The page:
Last October, the Padres' season ended with three straight losses in Philadelphia.
And, no, their 2023 season did not end with the same result this weekend. But it’s hanging by a thread -- and they’re running out of time and runway to position themselves as buyers ahead of the Trade Deadline.
That Aug. 1 Deadline looms just over two weeks away, and Padres brass has repeatedly expressed its intent to approach it as buyers. But that was always contingent on the team eventually asserting itself as a contender.
After three losses in two days -- including a brutal 12-inning defeat on Sunday which dropped San Diego to a mind-numbing 0-9 in extra innings -- here’s the reality of where things stand: The Padres are 44-50 and eight games out of a playoff spot, needing to jump at least three teams currently six games above them in the National League standings.
General manager A.J. Preller spoke on MLB Network Radio prior to Sunday’s series finale, and he reinforced the notion that his preference is to buy. But he certainly hasn’t committed to that. In his recent interviews, Preller has left himself room to pivot, depending on how the Padres finish the month.
“You never really want to ride the wave game-to-game or anything like that, but from our standpoint, yeah, we’ve got decisions to make over the next few weeks,” Preller said. “Your team kind of tells you where things are at. … We’ve got our work cut out for us. I think we’ll be prepared in all different scenarios at the Deadline.
"I think the biggest thing is: We like our team and our club. Try to get to a spot where we can help fortify some areas. That’s all part of the evaluation process in the next couple weeks -- seeing where we’re at and try to make good decisions when we get to the Deadline.”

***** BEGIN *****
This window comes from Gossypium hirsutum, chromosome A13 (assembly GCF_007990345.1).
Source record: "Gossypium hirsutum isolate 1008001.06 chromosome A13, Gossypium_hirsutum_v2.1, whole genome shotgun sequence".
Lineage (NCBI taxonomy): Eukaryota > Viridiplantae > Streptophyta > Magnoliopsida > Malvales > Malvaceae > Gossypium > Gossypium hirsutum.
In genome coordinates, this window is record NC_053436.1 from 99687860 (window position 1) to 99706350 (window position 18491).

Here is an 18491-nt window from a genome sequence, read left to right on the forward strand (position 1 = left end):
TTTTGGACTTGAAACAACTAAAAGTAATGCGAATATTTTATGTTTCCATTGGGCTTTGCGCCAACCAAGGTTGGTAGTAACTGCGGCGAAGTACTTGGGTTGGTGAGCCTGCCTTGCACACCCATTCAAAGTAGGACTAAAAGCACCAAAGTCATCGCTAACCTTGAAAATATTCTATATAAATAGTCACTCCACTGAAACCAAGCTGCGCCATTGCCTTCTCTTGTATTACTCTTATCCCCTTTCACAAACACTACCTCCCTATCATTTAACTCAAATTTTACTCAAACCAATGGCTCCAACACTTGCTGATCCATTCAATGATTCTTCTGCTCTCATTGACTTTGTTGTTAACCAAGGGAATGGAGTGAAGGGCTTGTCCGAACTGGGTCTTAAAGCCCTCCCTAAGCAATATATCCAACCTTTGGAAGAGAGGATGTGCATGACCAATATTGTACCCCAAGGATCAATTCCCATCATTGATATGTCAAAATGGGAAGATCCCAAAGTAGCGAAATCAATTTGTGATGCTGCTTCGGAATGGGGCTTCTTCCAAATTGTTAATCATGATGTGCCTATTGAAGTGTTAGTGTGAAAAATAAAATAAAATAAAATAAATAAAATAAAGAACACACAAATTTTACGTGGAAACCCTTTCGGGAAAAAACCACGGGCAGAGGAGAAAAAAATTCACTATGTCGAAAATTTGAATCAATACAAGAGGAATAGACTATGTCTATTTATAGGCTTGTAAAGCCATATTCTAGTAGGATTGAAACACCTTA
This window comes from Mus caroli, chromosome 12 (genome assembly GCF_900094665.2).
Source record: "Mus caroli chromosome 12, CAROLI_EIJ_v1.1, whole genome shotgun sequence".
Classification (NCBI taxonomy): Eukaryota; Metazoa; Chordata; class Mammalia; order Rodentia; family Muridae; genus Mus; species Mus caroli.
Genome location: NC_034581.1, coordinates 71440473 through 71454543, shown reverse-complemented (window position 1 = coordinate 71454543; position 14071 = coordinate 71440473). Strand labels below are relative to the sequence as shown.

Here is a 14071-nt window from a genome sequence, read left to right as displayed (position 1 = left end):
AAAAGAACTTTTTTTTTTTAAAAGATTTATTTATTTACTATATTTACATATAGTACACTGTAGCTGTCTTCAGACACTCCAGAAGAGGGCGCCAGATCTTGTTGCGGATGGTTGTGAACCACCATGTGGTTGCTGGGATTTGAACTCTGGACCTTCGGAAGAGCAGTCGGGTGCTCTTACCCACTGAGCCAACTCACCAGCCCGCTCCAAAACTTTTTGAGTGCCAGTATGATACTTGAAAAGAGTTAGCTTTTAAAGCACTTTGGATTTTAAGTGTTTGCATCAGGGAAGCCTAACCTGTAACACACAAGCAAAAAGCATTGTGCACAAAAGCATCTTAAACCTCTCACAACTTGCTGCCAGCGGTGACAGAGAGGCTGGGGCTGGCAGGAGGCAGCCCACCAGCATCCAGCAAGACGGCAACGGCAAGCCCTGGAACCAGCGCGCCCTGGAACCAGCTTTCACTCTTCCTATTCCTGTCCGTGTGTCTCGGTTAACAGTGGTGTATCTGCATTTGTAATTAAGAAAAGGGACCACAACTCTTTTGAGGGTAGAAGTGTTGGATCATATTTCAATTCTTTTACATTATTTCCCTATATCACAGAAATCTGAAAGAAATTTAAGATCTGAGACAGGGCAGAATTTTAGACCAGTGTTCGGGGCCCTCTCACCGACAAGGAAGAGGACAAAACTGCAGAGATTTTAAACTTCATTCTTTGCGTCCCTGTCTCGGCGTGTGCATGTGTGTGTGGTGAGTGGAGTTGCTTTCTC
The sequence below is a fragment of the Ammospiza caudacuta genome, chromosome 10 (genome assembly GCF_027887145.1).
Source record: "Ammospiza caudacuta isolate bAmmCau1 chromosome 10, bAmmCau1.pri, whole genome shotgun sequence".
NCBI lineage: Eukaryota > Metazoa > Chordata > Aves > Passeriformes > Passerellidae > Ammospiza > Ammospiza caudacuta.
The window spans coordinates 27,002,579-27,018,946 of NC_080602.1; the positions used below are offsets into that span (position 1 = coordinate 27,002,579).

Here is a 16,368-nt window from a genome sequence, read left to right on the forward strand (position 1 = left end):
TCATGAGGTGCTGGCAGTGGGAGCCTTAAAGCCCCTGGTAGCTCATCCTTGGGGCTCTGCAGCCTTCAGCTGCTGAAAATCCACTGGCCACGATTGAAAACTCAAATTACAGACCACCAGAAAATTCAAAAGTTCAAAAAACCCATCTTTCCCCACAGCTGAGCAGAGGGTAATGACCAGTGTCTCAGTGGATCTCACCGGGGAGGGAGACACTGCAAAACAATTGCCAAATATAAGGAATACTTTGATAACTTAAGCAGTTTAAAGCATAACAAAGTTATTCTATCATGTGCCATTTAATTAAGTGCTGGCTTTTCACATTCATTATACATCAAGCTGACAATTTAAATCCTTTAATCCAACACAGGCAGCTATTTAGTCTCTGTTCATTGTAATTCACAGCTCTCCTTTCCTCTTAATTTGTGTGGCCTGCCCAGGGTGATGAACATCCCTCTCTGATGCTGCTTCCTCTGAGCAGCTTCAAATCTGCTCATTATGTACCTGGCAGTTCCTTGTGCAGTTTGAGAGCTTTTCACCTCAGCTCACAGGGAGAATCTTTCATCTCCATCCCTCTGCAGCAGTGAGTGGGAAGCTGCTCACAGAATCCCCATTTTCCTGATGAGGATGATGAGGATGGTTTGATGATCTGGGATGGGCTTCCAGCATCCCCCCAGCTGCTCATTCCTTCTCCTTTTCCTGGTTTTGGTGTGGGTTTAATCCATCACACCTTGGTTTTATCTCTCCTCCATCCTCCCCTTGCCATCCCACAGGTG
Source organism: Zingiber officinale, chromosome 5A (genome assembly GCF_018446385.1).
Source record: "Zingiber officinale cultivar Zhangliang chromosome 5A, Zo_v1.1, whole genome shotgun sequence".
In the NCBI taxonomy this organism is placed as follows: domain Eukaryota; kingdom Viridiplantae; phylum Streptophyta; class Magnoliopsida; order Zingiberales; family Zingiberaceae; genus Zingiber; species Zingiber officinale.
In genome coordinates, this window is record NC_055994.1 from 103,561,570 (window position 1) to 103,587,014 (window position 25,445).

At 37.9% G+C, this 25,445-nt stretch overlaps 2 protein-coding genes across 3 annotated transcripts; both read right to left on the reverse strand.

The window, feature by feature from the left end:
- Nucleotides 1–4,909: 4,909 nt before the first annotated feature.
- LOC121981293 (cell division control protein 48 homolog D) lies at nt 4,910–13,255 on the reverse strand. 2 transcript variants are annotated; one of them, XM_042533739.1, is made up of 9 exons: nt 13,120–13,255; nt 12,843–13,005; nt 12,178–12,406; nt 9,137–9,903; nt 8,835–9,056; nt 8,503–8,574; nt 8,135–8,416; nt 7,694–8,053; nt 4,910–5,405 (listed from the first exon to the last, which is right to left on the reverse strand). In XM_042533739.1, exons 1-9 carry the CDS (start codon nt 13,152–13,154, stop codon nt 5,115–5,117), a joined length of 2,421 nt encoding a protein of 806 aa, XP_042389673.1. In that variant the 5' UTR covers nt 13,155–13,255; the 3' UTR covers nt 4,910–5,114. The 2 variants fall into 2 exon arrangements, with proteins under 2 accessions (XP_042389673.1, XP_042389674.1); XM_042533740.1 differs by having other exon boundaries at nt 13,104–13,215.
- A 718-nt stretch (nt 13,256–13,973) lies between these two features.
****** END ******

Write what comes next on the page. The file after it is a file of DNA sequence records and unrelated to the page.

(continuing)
If the Padres buy, their needs are fairly obvious. Their lack of pitching depth has been exposed -- both in the bullpen and rotation. They could also use another bat, potentially a DH type who could play some right field if Fernando Tatis Jr. were to shift to center occasionally.
The Padres almost certainly wouldn’t need to part with any of their big-name prospects to fill those needs. Depth starters, middle relievers and offense-only outfielders are plentiful.
But at what point do the Padres look at their place in the standings and ask themselves whether it’s worth sacrificing future assets to boost the ’23 team?
Taking that a step further, at what point do they look at their free-agents-to-be -- namely Blake Snell, Josh Hader and Seth Lugo-- and ask themselves if it’s time to recoup some value?
Based on Preller’s recent comments, the Padres haven’t reached that point just yet. (And perhaps there’s a middle ground where they sell their rental pieces to bring back big league-ready depth players with team control.)
But if the Padres want to view themselves as buyers, they’ve got all of 13 games to make their case.